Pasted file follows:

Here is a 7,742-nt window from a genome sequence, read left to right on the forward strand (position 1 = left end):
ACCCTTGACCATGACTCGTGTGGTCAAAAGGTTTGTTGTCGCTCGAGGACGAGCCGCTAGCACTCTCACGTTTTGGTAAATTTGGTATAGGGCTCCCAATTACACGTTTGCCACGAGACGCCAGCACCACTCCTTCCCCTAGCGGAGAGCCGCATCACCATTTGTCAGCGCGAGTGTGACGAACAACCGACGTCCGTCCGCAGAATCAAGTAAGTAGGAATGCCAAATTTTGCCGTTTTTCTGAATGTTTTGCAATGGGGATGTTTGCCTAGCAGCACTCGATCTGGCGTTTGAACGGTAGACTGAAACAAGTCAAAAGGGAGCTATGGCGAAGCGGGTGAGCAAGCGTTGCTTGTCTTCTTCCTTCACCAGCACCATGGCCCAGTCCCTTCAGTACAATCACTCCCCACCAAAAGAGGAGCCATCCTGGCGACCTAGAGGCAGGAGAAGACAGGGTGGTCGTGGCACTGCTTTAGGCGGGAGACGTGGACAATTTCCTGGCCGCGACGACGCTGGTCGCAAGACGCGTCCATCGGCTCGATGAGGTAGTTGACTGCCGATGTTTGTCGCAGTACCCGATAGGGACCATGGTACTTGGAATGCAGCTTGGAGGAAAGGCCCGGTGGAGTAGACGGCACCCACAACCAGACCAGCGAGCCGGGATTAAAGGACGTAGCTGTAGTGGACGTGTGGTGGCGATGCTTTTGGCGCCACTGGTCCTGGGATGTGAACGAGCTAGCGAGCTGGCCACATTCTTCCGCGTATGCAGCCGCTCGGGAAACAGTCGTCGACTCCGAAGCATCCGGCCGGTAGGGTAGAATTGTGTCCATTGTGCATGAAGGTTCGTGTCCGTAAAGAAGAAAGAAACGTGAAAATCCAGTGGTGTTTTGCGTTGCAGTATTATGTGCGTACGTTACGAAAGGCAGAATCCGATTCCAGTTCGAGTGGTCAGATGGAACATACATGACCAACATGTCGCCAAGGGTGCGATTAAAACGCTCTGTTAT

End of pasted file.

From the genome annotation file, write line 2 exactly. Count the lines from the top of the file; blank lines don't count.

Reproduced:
ACCCTTGACCATGACTCGTGTGGTCAAAAGGTTTGTTGTCGCTCGAGGACGAGCCGCTAGCACTCTCACGTTTTGGTAAATTTGGTATAGGGCTCCCAATTACACGTTTGCCACGAGACGCCAGCACCACTCCTTCCCCTAGCGGAGAGCCGCATCACCATTTGTCAGCGCGAGTGTGACGAACAACCGACGTCCGTCCGCAGAATCAAGTAAGTAGGAATGCCAAATTTTGCCGTTTTTCTGAATGTTTTGCAATGGGGATGTTTGCCTAGCAGCACTCGATCTGGCGTTTGAACGGTAGACTGAAACAAGTCAAAAGGGAGCTATGGCGAAGCGGGTGAGCAAGCGTTGCTTGTCTTCTTCCTTCACCAGCACCATGGCCCAGTCCCTTCAGTACAATCACTCCCCACCAAAAGAGGAGCCATCCTGGCGACCTAGAGGCAGGAGAAGACAGGGTGGTCGTGGCACTGCTTTAGGCGGGAGACGTGGACAATTTCCTGGCCGCGACGACGCTGGTCGCAAGACGCGTCCATCGGCTCGATGAGGTAGTTGACTGCCGATGTTTGTCGCAGTACCCGATAGGGACCATGGTACTTGGAATGCAGCTTGGAGGAAAGGCCCGGTGGAGTAGACGGCACCCACAACCAGACCAGCGAGCCGGGATTAAAGGACGTAGCTGTAGTGGACGTGTGGTGGCGATGCTTTTGGCGCCACTGGTCCTGGGATGTGAACGAGCTAGCGAGCTGGCCACATTCTTCCGCGTATGCAGCCGCTCGGGAAACAGTCGTCGACTCCGAAGCATCCGGCCGGTAGGGTAGAATTGTGTCCATTGTGCATGAAGGTTCGTGTCCGTAAAGAAGAAAGAAACGTGAAAATCCAGTGGTGTTTTGCGTTGCAGTATTATGTGCGTACGTTACGAAAGGCAGAATCCGATTCCAGTTCGAGTGGTCAGATGGAACATACATGACCAACATGTCGCCAAGGGTGCGATTAAAACGCTCTGTTAT